Community reacting to education influence during future BRAC – Tom Whaylen

The status of security enhancements to the Enterprise City Schools was among agenda items at the Enterprise City Council work session Oct. 28.

Enterprise Board of Education member Ross Cotter said projects on-going at the city’s elementary schools and Dauphin Junior High School have resulted in state-of-the-art security. “The architect said we have the safest school in the state,” agreed EBOE member Gloria Jones.

“Fundamentally, if our environment is safe and secure our students will learn better,” added Enterprise School’s Assistant Superintendent Greg Faught. “And the parents feel better.”

Wright, Faught, Cotter, Jones and Schools Maintenance Supervisor Matt Routley, briefed the council on the construction projects that are part of the system’s overall capital plan.

“None of this would have been possible without your foresight a year and a half ago,” Wright told the council. “We would not have been able to afford this on our own.”

Cotter told the council that meetings are held with the subcontractors on the on-going construction projects every two weeks. “That is the best way to keep everyone accountable,” Cotter said. “Another thing the citizens need to know is that change orders are less than half of 1 percent on these projects and that’s pretty phenomenal.”

Wright added that she is very pleased with the quality of workmanship. “When we have new students and parents come in to see our schools, it just sets a different tone when they see these school buildings.

“Holly Hill needed a safe entrance, so it was important to have that safe entry,” Wright said, adding that the building is also being reroofed. The $1,586,975 project is 94 percent complete.

Rucker Boulevard and Pinedale Elementary Schools both had cramped office space so the renovations included using classroom space near the office to expand them,” Wright said.

Newly installed security entrances at both schools are about 98 percent complete. Pinedale’s new gym, which is also an ICC-500-rated storm shelter, is expected to be complete by the end of April.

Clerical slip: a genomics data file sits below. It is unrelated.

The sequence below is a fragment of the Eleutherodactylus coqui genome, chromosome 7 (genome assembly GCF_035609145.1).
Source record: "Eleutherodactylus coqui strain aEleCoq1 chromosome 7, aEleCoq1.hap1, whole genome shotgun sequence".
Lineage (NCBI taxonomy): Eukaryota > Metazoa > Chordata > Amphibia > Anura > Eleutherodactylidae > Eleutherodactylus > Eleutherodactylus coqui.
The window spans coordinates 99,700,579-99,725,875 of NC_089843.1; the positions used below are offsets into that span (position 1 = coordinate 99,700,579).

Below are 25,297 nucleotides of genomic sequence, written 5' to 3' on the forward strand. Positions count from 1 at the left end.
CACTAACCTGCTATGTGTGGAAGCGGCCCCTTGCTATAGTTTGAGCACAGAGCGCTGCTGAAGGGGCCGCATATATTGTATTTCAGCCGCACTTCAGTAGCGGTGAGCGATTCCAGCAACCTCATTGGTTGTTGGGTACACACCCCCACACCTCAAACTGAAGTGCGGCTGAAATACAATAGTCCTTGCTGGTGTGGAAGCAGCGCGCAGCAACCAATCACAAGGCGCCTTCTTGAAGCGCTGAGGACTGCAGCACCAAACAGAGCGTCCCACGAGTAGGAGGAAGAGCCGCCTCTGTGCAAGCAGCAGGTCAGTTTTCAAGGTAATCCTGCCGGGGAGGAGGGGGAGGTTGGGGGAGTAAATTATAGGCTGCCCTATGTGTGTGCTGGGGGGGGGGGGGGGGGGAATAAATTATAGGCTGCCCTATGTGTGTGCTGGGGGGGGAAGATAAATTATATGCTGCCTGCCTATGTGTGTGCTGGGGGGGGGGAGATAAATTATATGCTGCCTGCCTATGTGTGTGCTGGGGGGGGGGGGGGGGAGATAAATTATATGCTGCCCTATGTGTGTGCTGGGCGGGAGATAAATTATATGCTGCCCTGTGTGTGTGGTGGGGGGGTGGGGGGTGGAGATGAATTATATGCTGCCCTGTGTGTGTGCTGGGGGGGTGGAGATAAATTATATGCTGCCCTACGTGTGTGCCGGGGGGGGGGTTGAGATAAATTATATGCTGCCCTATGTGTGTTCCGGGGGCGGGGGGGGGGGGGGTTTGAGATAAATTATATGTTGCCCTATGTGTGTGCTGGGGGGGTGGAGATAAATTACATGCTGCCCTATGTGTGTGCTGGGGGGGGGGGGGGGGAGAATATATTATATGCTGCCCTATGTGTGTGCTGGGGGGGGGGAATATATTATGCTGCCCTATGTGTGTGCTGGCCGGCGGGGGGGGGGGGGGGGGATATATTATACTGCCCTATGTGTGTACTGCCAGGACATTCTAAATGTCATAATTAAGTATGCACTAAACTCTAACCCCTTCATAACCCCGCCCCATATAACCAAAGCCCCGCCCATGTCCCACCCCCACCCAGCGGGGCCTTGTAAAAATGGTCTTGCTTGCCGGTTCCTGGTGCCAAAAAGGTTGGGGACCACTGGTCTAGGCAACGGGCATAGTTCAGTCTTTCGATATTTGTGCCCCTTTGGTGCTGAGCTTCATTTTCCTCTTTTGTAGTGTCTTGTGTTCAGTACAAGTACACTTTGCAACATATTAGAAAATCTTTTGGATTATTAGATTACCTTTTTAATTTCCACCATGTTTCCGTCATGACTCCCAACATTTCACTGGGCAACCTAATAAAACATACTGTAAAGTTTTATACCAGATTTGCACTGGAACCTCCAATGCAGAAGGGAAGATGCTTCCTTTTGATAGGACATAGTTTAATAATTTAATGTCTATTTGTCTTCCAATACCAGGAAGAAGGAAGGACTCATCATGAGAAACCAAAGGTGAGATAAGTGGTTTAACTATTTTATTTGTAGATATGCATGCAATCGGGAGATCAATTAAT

Eight new classrooms at the Enterprise Early Education Center, four of which will serve as part of the school’s ICC-500-rated shelter, are being built. That $1,557,000 project is 68 percent complete, Wright said. The project is expected to be completed by the end of March 2016.

Dauphin Junior High School’s new safe entrance and a new ICC-500-rated shelter, which will double as a cafeteria, are expected to be finished in July. A major overhaul of the Dauphin office is 98 percent complete, Wright said. The estimated cost of the project is $2,376,112.

Bids for the new Coppinville Junior High School could be let by early next year, Wright said, adding that an exterior design for the new building has been developed, as well as a “rough sketch” for the interior of the new building. “We are now ready to take basic exterior design and start detailing the kind of space we want for each classroom,” Wright said. “We’re getting down to the nuts and bolts of it now.”

Enterprise Mayor Kenneth Boswell encouraged the EBOE staff and board members to keep the construction updates on the schools’ website, noting that prospective residents look at websites to garner a profile of an area.

“I commend you for moving at the pace you have from the standpoint of safety and security,” he said.

Boswell said he was in Washington, D.C. recently to meet with the Friends of Fort Rucker consultant Anthony Principi, a former Base Realignment and Closure Commission Chairman. “He reiterated that education is going to be at the forefront of the decision making when BRAC does occur—not if—but when BRAC occurs,” Boswell said.

“We cannot overlook the 800 pound elephant in the room,” Boswell added. “Fort Rucker is the Mercedes Benz of the Wiregrass and we want to make sure that our nation’s defense is always first and foremost, but it’s important that when soldiers transfer in that they absolutely know that their children are going to be looked after.”

Shared from  The Southeast Sun, Enterprise, Alabama